8. 8. 1886 advertisement notifying workers of a mass meeting that would end in the Haymarket Riot
  9. 9. Modern Developments • Throughout the 20th century, craft unions lost support to industrial unions. • This change was both historic and divisive because the earliest unions had improved in order to represent trained workers. • These groups believed that untrained workers were unsuitable for union organization. • In 1935, for instance, the AFL opposed efforts to unify the unskilled and later fired a small group of member unions that were trying to do so. • The expelled unions founded the Congress of Industrial Organizations (CIO), which by 1941 had secured the success of industrial unionism by organizing the steel and automobile industries. • When the AFL and the CIO merged in 1955, they represented approximately 15 million workers altogether. • At the same time, mass unions began gaining momentum in Britain and numerous other European countries; by the end of the century, the industrial unions— supporting sizable numbers of unskilled or semiskilled workers—were acknowledged as influential negotiating forces.
  10. 10. Amalgamated Clothing Workers on strike, 1915
  11. 11. First Constitutional Convention of Congress of Industrial Organizations
  12. 12. Modern Developments – cont. • The strength of the labor movement at any given moment has been tied to overall economic circumstances. • In times of full employment and increasing salaries, unionism normally loses some of its appeal, mainly among younger workers, whereas it tends to have more support when there is a recession. • By the late 20th century, the globalization of the labor force had led to new challenges to the labor movement, efficiently undermining collective bargaining in industries whose workers could be exchanged for a cheaper labor force in a different part of the world.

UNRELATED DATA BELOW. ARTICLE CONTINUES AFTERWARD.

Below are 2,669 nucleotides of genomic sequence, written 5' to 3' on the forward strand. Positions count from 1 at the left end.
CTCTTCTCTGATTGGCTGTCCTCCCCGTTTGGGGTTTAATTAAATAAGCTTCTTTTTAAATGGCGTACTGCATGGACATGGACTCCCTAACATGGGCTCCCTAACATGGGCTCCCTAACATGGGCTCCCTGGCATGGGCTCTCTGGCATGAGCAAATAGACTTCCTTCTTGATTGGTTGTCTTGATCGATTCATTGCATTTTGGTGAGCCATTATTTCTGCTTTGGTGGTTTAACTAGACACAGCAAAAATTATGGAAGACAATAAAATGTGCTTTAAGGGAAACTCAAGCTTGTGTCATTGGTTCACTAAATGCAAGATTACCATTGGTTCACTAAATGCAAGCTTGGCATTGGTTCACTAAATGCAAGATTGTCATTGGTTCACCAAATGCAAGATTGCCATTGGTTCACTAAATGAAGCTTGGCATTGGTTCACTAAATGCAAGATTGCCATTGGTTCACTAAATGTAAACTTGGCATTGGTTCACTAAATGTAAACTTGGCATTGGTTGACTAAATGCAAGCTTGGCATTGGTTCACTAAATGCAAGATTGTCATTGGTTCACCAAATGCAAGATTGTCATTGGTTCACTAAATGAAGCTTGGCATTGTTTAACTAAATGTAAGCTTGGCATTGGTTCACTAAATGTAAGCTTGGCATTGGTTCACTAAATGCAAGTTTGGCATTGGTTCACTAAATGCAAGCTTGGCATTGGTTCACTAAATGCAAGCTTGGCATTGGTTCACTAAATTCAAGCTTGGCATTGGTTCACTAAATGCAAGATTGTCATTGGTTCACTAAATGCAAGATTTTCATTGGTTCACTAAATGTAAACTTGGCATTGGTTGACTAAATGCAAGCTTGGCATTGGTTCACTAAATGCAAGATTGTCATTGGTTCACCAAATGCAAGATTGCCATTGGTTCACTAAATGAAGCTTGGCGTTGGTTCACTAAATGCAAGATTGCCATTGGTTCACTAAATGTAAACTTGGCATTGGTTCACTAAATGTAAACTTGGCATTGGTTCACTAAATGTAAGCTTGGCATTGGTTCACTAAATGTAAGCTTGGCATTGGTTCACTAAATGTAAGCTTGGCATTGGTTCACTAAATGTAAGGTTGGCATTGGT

13. 13. Modern Developments – cont. • In the United States, the labor movement was also harmfully affected by the movement to carry out so-called right-to-work laws, which usually forbade the union shop, a once mutual section of labor contracts that required workers to join, or pay service dues to, a union as a condition of employment. • Right-to-work laws, which had been adopted in twenty-eight states and the territory of Guam by the beginning of the 21st century, were promoted by economic libertarians, trade associations, and corporate-financed think tanks as compulsory to defend the economic freedom of workers. • They had the real-world effect of threatening collective bargaining and restricting the political activities of unions by taking away their assets.
  14. 14. States with right-to-work laws as of 2015
  15. 15. Modern Developments – cont. • Certain other states adopted separate legislation to limit or ban collective bargaining or the right to strike by public-sector unions. • In Janus v. American Federation of State, County, and Municipal Employees (2018), the U.S. Supreme Court ruled that public employees cannot be required to pay service fees to a union to uphold its collective-bargaining undertakings on their behalf.
  16. 16. Pro-union demonstration in front of the Supreme Court Building
  17. 17. Sources • •